It is important to note that you generally have the right to return to your previous position or an equivalent job after family and medical leave. The position must be similar to your last job regarding:
- Pay and benefits
- Working conditions
- Duties and responsibilities
- Level of skill required
Breaks During Work
Neither Georgia nor federal law requires employers to provide employee meal breaks in Alpharetta. If your employer decides to grant you short breaks of 20 minutes or less, you must be paid for the time. However, your employer does not have to pay you for meal breaks that last 30 minutes or longer, provided you do not have to carry out work duties during that time.
Unlawful Paycheck Deductions
Employers may make legally authorized paycheck deductions or deductions you voluntarily agreed to. Legally authorized deductions can include:
- Tax withholding
- Court garnishments
- Meals and transportation
However, the Fair Labor Standards Act (FLSA) explicitly protects employees from deductions made for the employer’s benefit if the withdrawal would cause the employee to receive below minimum wage pay. Examples of deductions for the convenience or advantage of the employer can include:
- Work supplies
- Compensation for theft or loss of business revenue
Employers in Alpharetta may misclassify employees as independent contractors to save on payroll costs, benefits, and taxes. However, this is illegal. Misclassified employees could have a legal claim against their employer and seek damages.
Discrimination is illegal in Alpharetta and has no place in the workplace. Discrimination occurs when an employer takes adverse employment action against an employee or job candidate due to their:
- National Origin
- Marital status
- Sexual orientation
- Gender identity
- Genetic information
Retaliation against employees who have filed or assisted with a discrimination claim is also unlawful. According to the U.S. Equal Employment Opportunity Commission (EEOC), over 61,000 discrimination charges were filed with the agency in 2021 alone, with retaliation being the most common complaint.
Examples of Discrimination at Work
Workplace discrimination can be subtle or overt and aggressive. Examples of discriminatory acts workers may experience on the job include:
- Failing to hire an individual due to their race or color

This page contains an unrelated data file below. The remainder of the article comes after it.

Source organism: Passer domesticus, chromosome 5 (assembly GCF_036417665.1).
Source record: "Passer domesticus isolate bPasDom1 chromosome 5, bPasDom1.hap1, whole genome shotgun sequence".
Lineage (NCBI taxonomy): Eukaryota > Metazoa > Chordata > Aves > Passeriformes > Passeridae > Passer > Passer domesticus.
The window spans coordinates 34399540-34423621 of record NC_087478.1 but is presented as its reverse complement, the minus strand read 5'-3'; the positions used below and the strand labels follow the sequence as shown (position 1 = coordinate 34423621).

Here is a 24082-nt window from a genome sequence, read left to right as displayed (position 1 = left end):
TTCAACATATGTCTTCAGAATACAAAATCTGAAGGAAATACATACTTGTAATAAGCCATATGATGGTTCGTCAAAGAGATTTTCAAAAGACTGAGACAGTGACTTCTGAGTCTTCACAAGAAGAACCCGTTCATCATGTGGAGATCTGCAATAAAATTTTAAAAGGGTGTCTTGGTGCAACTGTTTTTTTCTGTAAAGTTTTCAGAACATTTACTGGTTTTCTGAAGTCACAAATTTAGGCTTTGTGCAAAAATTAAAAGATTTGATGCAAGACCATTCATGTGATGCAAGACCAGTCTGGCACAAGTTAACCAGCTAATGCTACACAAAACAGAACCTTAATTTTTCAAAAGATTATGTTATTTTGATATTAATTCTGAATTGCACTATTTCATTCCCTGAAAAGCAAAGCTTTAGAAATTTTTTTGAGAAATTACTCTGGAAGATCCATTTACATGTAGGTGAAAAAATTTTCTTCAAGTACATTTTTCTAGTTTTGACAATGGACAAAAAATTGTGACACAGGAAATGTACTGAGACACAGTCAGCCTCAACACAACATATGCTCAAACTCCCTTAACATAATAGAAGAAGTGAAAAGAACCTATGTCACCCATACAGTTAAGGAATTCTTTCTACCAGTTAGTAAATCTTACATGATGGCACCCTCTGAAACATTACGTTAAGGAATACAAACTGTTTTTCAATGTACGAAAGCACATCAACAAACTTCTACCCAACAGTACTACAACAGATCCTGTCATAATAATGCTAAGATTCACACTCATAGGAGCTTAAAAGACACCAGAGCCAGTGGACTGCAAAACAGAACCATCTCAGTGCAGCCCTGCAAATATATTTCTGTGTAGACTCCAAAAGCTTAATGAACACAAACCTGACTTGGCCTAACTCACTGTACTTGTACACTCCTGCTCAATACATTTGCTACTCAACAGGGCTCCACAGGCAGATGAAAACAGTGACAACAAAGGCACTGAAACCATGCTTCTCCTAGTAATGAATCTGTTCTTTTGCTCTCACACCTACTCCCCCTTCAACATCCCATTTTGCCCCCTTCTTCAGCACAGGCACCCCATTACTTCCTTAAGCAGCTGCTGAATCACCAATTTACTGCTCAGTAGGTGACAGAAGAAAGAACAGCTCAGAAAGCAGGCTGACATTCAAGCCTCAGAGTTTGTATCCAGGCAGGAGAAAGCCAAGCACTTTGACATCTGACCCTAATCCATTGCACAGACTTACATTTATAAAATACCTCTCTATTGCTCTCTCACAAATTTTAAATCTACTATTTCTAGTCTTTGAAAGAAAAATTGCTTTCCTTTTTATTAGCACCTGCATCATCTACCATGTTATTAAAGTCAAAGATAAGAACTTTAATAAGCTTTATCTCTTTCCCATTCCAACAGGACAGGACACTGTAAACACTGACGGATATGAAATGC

- Refusing reasonable accommodations for a disabled employee
- Firing or demoting pregnant employees
- Screening out older candidates during the hiring process
- Denying female employees the same pay and benefits male workers receive
- Wrongfully terminating an employee
Experiencing discrimination at work can be highly distressing for victims and negatively impact their careers and personal lives. However, you do not have to stand for it. Our labor and employment lawyers in Alpharetta could help you file a charge against your employer and fight for the compensation you deserve.
What Does a Morgan & Morgan Labor and Employment Lawyer Do?
Our employment lawyers can represent workers in various employment disputes, such as:
- Wage theft
- Wrongful termination
- Sexual harassment
- Employee misclassification
- Medical or family leave violations
Handling a labor and employment claim on your own can be challenging and involve numerous administrative steps, such as filing a claim with the applicable state or federal agency. Moreover, the deadlines for filing claims can be short. Victims of discrimination generally have only 180 days to file a discrimination charge with the EEOC. Failing to file a claim within the deadline could bar you from suing an employer.
How We Can Help
In the first instance, we can assess your claim and clarify your next best steps in a free case evaluation. Our labor and employment lawyers in Alpharetta can:
- Help you learn about your legal rights
- File a claim with the EEOC or another relevant government agency
- Gather evidence to prove the claim against your employer
- Calculate your damages such as missed overtime pay and others
- Negotiate a settlement with your employer
- File a lawsuit if necessary
- Fight vigorously for what you deserve, whether in or out of court